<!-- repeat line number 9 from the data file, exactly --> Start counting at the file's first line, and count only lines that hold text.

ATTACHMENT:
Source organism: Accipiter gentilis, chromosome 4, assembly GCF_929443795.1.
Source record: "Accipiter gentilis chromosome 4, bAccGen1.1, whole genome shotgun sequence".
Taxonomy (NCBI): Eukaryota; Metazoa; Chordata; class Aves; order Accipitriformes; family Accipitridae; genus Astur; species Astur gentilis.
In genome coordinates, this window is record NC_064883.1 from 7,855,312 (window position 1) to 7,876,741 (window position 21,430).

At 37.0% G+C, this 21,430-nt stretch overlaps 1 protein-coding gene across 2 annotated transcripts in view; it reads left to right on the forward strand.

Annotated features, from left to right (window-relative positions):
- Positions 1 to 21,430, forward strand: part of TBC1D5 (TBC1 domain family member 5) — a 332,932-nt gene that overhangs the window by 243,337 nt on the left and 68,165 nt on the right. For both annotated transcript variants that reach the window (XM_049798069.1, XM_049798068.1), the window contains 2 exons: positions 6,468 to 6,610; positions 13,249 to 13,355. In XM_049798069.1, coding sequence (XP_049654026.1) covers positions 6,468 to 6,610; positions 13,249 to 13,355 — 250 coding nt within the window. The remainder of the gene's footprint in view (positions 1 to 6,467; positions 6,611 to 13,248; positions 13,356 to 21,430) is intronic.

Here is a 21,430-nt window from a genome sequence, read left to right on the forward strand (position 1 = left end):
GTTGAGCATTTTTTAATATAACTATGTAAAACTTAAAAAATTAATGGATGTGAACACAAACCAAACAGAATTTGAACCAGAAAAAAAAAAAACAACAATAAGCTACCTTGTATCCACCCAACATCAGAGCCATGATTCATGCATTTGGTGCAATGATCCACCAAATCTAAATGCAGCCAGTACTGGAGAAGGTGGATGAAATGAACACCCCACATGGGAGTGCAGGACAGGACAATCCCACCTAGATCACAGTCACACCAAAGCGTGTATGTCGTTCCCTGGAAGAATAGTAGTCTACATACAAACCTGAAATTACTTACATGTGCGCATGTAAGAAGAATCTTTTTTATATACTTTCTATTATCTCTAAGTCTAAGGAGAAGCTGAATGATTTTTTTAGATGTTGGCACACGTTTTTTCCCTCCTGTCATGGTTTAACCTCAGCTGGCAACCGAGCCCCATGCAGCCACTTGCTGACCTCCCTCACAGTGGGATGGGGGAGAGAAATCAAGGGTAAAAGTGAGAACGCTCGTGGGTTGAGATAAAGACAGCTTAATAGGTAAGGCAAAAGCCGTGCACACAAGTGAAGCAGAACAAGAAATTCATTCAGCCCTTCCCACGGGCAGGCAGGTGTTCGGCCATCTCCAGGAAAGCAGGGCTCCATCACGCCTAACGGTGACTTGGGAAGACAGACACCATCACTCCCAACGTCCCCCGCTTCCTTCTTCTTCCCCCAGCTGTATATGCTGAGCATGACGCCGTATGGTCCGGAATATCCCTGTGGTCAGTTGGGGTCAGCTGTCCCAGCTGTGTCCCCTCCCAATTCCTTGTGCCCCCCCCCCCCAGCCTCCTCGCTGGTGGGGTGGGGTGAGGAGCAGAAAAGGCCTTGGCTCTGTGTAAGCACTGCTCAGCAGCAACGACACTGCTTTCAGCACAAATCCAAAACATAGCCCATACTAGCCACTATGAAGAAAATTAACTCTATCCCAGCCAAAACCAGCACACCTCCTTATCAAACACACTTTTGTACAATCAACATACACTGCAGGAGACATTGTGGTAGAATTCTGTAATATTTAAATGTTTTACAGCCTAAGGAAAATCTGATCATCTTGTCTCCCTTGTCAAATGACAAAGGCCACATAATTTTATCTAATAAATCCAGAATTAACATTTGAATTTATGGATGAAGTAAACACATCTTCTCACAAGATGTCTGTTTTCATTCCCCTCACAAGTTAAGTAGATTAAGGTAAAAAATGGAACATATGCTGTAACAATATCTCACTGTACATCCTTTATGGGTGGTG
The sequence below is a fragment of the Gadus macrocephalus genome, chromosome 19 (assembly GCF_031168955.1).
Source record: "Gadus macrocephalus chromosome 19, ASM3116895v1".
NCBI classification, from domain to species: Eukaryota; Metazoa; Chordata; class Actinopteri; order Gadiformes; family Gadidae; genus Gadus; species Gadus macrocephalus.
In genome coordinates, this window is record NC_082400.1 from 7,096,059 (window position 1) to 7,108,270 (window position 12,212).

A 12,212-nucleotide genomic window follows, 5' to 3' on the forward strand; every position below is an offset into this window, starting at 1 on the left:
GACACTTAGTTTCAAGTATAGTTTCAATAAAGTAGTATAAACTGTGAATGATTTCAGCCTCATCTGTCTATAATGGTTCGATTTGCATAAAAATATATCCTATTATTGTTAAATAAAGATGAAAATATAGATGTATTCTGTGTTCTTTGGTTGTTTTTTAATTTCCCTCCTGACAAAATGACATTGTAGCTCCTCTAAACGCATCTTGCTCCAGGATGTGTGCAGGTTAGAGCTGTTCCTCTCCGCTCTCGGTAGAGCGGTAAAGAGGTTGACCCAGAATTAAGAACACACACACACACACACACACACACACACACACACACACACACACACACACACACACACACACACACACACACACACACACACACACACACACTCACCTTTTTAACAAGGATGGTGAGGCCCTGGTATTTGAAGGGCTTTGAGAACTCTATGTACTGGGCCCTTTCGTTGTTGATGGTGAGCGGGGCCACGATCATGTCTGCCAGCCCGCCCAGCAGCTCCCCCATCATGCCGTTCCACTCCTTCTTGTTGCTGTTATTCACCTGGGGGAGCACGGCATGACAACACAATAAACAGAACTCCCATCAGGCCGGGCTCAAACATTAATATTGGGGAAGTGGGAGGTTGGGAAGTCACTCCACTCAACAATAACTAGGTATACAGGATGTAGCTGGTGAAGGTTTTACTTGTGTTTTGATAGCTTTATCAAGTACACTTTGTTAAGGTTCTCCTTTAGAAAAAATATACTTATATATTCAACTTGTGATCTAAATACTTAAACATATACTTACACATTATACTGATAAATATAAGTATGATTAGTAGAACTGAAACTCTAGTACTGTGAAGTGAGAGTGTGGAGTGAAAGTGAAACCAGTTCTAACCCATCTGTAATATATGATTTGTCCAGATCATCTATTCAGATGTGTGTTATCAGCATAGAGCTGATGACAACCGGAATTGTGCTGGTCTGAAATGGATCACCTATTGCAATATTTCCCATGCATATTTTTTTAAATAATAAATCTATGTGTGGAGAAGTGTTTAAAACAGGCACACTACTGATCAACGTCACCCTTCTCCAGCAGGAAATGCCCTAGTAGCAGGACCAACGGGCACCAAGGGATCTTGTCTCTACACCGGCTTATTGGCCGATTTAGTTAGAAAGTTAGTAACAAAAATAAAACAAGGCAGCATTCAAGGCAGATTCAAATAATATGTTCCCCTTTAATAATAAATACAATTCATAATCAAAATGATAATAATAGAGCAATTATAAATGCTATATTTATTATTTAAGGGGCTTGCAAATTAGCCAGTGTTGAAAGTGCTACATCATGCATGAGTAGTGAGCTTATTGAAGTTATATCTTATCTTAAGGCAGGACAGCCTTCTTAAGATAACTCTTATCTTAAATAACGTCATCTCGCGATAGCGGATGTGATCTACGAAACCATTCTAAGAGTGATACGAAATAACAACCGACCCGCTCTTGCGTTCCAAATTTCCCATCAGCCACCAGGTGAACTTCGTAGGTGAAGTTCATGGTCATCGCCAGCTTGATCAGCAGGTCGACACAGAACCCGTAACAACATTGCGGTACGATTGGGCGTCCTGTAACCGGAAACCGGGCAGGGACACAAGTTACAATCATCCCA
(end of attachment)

GTTGAGCATTTTTTAATATAACTATGTAAAACTTAAAAAATTAATGGATGTGAACACAAACCAAACAGAATTTGAACCAGAAAAAAAAAAAACAACAATAAGCTACCTTGTATCCACCCAACATCAGAGCCATGATTCATGCATTTGGTGCAATGATCCACCAAATCTAAATGCAGCCAGTACTGGAGAAGGTGGATGAAATGAACACCCCACATGGGAGTGCAGGACAGGACAATCCCACCTAGATCACAGTCACACCAAAGCGTGTATGTCGTTCCCTGGAAGAATAGTAGTCTACATACAAACCTGAAATTACTTACATGTGCGCATGTAAGAAGAATCTTTTTTATATACTTTCTATTATCTCTAAGTCTAAGGAGAAGCTGAATGATTTTTTTAGATGTTGGCACACGTTTTTTCCCTCCTGTCATGGTTTAACCTCAGCTGGCAACCGAGCCCCATGCAGCCACTTGCTGACCTCCCTCACAGTGGGATGGGGGAGAGAAATCAAGGGTAAAAGTGAGAACGCTCGTGGGTTGAGATAAAGACAGCTTAATAGGTAAGGCAAAAGCCGTGCACACAAGTGAAGCAGAACAAGAAATTCATTCAGCCCTTCCCACGGGCAGGCAGGTGTTCGGCCATCTCCAGGAAAGCAGGGCTCCATCACGCCTAACGGTGACTTGGGAAGACAGACACCATCACTCCCAACGTCCCCCGCTTCCTTCTTCTTCCCCCAGCTGTATATGCTGAGCATGACGCCGTATGGTCCGGAATATCCCTGTGGTCAGTTGGGGTCAGCTGTCCCAGCTGTGTCCCCTCCCAATTCCTTGTGCCCCCCCCCCCCAGCCTCCTCGCTGGTGGGGTGGGGTGAGGAGCAGAAAAGGCCTTGGCTCTGTGTAAGCACTGCTCAGCAGCAACGACACTGCTTTCAGCACAAATCCAAAACATAGCCCATACTAGCCACTATGAAGAAAATTAACTCTATCCCAGCCAAAACCAGCACACCTCCTTATCAAACACACTTTTGTACAATCAACATACACTGCAGGAGACATTGTGGTAGAATTCTGTAATATTTAAATGTTTTACAGCCTAAGGAAAATCTGATCATCTTGTCTCCCTTGTCAAATGACAAAGGCCACATAATTTTATCTAATAAATCCAGAATTAACATTTGAATTTATGGATGAAGTAAACACATCTTCTCACAAGATGTCTGTTTTCATTCCCCTCACAAGTTAAGTAGATTAAGGTAAAAAATGGAACATATGCTGTAACAATATCTCACTGTACATCCTTTATGGGTGGTG